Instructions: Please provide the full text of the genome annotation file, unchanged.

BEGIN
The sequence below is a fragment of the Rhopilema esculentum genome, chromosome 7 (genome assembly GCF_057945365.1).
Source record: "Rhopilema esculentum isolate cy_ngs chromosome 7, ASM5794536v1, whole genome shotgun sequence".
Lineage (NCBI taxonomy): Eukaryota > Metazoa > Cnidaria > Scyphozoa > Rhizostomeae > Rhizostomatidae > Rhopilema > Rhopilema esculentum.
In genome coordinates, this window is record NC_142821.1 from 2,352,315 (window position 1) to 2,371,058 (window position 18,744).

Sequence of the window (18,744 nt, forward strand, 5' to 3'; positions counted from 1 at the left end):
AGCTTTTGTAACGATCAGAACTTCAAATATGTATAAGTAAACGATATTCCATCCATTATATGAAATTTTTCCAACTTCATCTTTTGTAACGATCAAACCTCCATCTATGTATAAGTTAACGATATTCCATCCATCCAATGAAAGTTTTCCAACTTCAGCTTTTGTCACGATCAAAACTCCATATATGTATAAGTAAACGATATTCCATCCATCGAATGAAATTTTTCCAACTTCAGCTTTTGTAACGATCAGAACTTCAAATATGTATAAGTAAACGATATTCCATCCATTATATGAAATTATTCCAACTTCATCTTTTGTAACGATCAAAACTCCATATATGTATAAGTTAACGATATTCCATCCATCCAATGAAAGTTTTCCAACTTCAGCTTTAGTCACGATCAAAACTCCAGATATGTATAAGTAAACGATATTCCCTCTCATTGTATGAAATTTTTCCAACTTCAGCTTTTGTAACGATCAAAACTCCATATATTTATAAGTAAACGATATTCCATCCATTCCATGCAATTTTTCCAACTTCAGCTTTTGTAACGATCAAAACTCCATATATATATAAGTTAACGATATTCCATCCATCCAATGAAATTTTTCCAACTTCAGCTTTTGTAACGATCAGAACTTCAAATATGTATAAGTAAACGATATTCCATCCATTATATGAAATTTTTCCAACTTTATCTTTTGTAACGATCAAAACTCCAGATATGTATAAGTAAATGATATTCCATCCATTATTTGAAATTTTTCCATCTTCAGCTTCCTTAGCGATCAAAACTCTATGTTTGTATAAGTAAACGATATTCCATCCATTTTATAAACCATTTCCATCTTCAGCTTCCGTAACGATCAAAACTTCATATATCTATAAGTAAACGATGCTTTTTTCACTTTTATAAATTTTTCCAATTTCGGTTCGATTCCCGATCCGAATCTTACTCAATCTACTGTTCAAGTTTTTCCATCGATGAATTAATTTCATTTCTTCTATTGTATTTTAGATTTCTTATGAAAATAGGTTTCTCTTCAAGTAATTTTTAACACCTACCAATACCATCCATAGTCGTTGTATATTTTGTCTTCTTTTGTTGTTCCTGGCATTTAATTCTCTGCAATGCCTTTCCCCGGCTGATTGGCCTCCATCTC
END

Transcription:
The sequence below is a fragment of the Rhopilema esculentum genome, chromosome 7 (genome assembly GCF_057945365.1).
Source record: "Rhopilema esculentum isolate cy_ngs chromosome 7, ASM5794536v1, whole genome shotgun sequence".
Lineage (NCBI taxonomy): Eukaryota > Metazoa > Cnidaria > Scyphozoa > Rhizostomeae > Rhizostomatidae > Rhopilema > Rhopilema esculentum.
In genome coordinates, this window is record NC_142821.1 from 2,352,315 (window position 1) to 2,371,058 (window position 18,744).

Sequence of the window (18,744 nt, forward strand, 5' to 3'; positions counted from 1 at the left end):
AGCTTTTGTAACGATCAGAACTTCAAATATGTATAAGTAAACGATATTCCATCCATTATATGAAATTTTTCCAACTTCATCTTTTGTAACGATCAAACCTCCATCTATGTATAAGTTAACGATATTCCATCCATCCAATGAAAGTTTTCCAACTTCAGCTTTTGTCACGATCAAAACTCCATATATGTATAAGTAAACGATATTCCATCCATCGAATGAAATTTTTCCAACTTCAGCTTTTGTAACGATCAGAACTTCAAATATGTATAAGTAAACGATATTCCATCCATTATATGAAATTATTCCAACTTCATCTTTTGTAACGATCAAAACTCCATATATGTATAAGTTAACGATATTCCATCCATCCAATGAAAGTTTTCCAACTTCAGCTTTAGTCACGATCAAAACTCCAGATATGTATAAGTAAACGATATTCCCTCTCATTGTATGAAATTTTTCCAACTTCAGCTTTTGTAACGATCAAAACTCCATATATTTATAAGTAAACGATATTCCATCCATTCCATGCAATTTTTCCAACTTCAGCTTTTGTAACGATCAAAACTCCATATATATATAAGTTAACGATATTCCATCCATCCAATGAAATTTTTCCAACTTCAGCTTTTGTAACGATCAGAACTTCAAATATGTATAAGTAAACGATATTCCATCCATTATATGAAATTTTTCCAACTTTATCTTTTGTAACGATCAAAACTCCAGATATGTATAAGTAAATGATATTCCATCCATTATTTGAAATTTTTCCATCTTCAGCTTCCTTAGCGATCAAAACTCTATGTTTGTATAAGTAAACGATATTCCATCCATTTTATAAACCATTTCCATCTTCAGCTTCCGTAACGATCAAAACTTCATATATCTATAAGTAAACGATGCTTTTTTCACTTTTATAAATTTTTCCAATTTCGGTTCGATTCCCGATCCGAATCTTACTCAATCTACTGTTCAAGTTTTTCCATCGATGAATTAATTTCATTTCTTCTATTGTATTTTAGATTTCTTATGAAAATAGGTTTCTCTTCAAGTAATTTTTAACACCTACCAATACCATCCATAGTCGTTGTATATTTTGTCTTCTTTTGTTGTTCCTGGCATTTAATTCTCTGCAATGCCTTTCCCCGGCTGATTGGCCTCCATCTC